Marisa Peñaloza

Marisa Peñaloza is a senior producer on NPR's National Desk. Peñaloza's productions are among the signature pieces heard on NPR's award-winning newsmagazines Morning Edition, All Things Considered and Weekend Edition. Her work has covered a wide array of topics and she has covered breaking news, produced feature stories as well as investigative reports.

Although Peñaloza's a staff member on the National Desk, she occasionally travels overseas on assignment. She traveled to Haiti soon after the 2010 earthquake hit and she's gone back several times to follow the humanitarian organizations working on the island nation. She's covered education in Peru and in Ecuador, a dengue outbreak in El Salvador, the Madrid train bombings in Spain as well as the South East Asia Tsunami in Banda Aceh, Indonesia.

Her past productions include coverage of the 25th anniversary of the Exxon Valdez oil spill in Alaska, the devastating tornado in Moore, Oklahoma in 2013, the Boston marathon bombings also in 2013. In 2012 she produced a series on infertility - the stories explored the options parents have to create families, "Making Babies: 21st Century Families." Peñaloza was one of the first NPR staff members to arrive on the Virginia Tech campus to cover the shootings in 2007. She was on assignment in Houston waiting for hurricane Ike to make landfall in September 2008, and she produced coverage of New Orleans recovery after Katrina. Peñaloza covered the Elian Gonzalez custody battle from Miami, protests outside the Navy site on the Island of Viequez, in Puerto Rico, the aftermath of the crash of the American Airlines flight 587 in New York. She contributed to NPR's 9/11 coverage.

An award-winning journalist, Peñaloza was honored with the Robert F. Kennedy 2014 Award for a series on the increasing number of veterans who are getting out of the service with an 'other than honorable' discharge. She was also recently honored with a Gracie Award 2014 for a series on female veterans, "Women Combat Veterans: Life After War." She won the 2011 National Headliner Award in investigative reporting and the Grand Award for a series of stories looking at the role of confidential informants - people who pose as criminals so they can provide information to federal law enforcement; except sometimes, these informants are criminals themselves.

In 2009, Peñaloza was honored with several awards for "Dirty Money," an enterprising four-part series of stories that examined law enforcement's pursuit of suspected drug money, which they can confiscate without filing charges against the person carrying it. Local police and sheriffs get to keep a portion of the cash. The awards for "Dirty Money" include the Society of Professional Journalists' Sigma Delta Chi Award in the investigative reporting category; the Scripps Howard Foundation's National Journalism Foundation Award; and the RTNDA Edward R. Murrow Award in the "best website" category.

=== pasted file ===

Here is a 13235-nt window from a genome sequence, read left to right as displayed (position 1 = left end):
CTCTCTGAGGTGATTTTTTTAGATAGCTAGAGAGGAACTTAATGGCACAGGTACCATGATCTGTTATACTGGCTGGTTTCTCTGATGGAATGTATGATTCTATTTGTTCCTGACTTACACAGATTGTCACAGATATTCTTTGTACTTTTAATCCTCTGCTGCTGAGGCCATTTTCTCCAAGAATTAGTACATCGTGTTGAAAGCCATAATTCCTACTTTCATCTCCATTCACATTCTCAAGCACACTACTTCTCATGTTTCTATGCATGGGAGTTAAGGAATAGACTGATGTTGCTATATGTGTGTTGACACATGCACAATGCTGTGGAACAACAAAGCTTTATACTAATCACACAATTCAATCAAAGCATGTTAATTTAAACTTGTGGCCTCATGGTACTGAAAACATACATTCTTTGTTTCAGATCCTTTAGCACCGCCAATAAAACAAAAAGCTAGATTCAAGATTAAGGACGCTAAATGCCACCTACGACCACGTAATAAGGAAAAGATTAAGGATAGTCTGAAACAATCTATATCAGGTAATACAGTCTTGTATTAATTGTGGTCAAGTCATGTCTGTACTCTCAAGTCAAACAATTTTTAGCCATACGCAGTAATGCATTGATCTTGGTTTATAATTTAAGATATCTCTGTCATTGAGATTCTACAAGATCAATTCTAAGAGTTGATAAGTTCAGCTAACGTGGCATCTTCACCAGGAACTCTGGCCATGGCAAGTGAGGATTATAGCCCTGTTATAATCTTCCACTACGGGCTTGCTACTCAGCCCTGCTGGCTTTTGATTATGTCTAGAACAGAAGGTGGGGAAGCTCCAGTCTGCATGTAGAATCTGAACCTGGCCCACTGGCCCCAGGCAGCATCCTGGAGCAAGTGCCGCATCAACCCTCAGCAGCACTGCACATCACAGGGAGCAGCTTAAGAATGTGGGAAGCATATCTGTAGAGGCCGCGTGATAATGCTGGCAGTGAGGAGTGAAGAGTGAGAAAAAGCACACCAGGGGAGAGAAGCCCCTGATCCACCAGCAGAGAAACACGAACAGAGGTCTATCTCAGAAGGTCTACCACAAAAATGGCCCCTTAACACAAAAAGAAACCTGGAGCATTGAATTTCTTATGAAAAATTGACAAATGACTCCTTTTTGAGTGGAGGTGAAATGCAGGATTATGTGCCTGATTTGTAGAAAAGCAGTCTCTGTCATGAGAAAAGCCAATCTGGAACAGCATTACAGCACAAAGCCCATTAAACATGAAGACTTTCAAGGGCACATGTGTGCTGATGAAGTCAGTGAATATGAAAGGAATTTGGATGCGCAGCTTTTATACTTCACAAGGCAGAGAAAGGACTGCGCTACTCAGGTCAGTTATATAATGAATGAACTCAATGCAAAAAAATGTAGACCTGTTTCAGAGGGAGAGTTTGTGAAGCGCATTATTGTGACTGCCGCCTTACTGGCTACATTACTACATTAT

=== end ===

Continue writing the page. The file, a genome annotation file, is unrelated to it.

In 2008, Peñaloza was honored by the Education Writers Association with its "National Award for Education Reporting" for a year-long NPR on-air and online series following a Baltimore-area high school's efforts to improve student achievement. She won the Nancy Dickerson Whitehead Award for Excellence in Reporting on Drug and Alcohol Problems in 2007, for a five-part series of stories that examined this country's gains and losses since the war on drugs was launched more than thirty years ago, "The Forgotten Drug Wars."

Peñaloza made the leap from television to radio in 1997, when she joined NPR's National Desk. Before joining NPR she was a freelance writer for the Fox affiliate and an editorial assistant at the local NBC station in Washington, DC. She graduated from George Washington University.

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Health Care
4:43 pm
Fri November 30, 2012

Immigrants Key To Looming Health Aide Shortage

Senior woman in wheelchair holding hands with caretaker
iStockphoto.com

Originally published on Fri November 30, 2012 6:44 pm

In the shadow of the Capitol on a recent sunny morning, about 50 home care workers from around the country gather to lobby their legislators for basic labor rights. Most are native-born Americans, but about a quarter are documented immigrants from Africa, Latin America, India and the Caribbean.

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Around the Nation
6:21 pm
Mon October 22, 2012

For Ex-Felons, Limited Rights Mean A Future On Hold

Former felon Vikki Hankins has been fighting for civil rights for convicts for years. After applying to have her own civil rights restored in 2008, 2009 and 2011, Hankins was recently informed that she will not be eligible to apply again until 2017.
Michael Ciaglo News21

Vikki Hankins wants nothing more in the world than to have her civil rights restored. Hankins, 43, lost the right to vote — and many others — when she went to a federal prison for selling cocaine in December 1990. She spent almost two decades behind bars for her crime.

Today, Hankins is an author and an undergrad who dreams of going to law school. She got out of prison four years ago and quickly applied to have her rights — like voting, serving on a jury and becoming a lawyer — restored.

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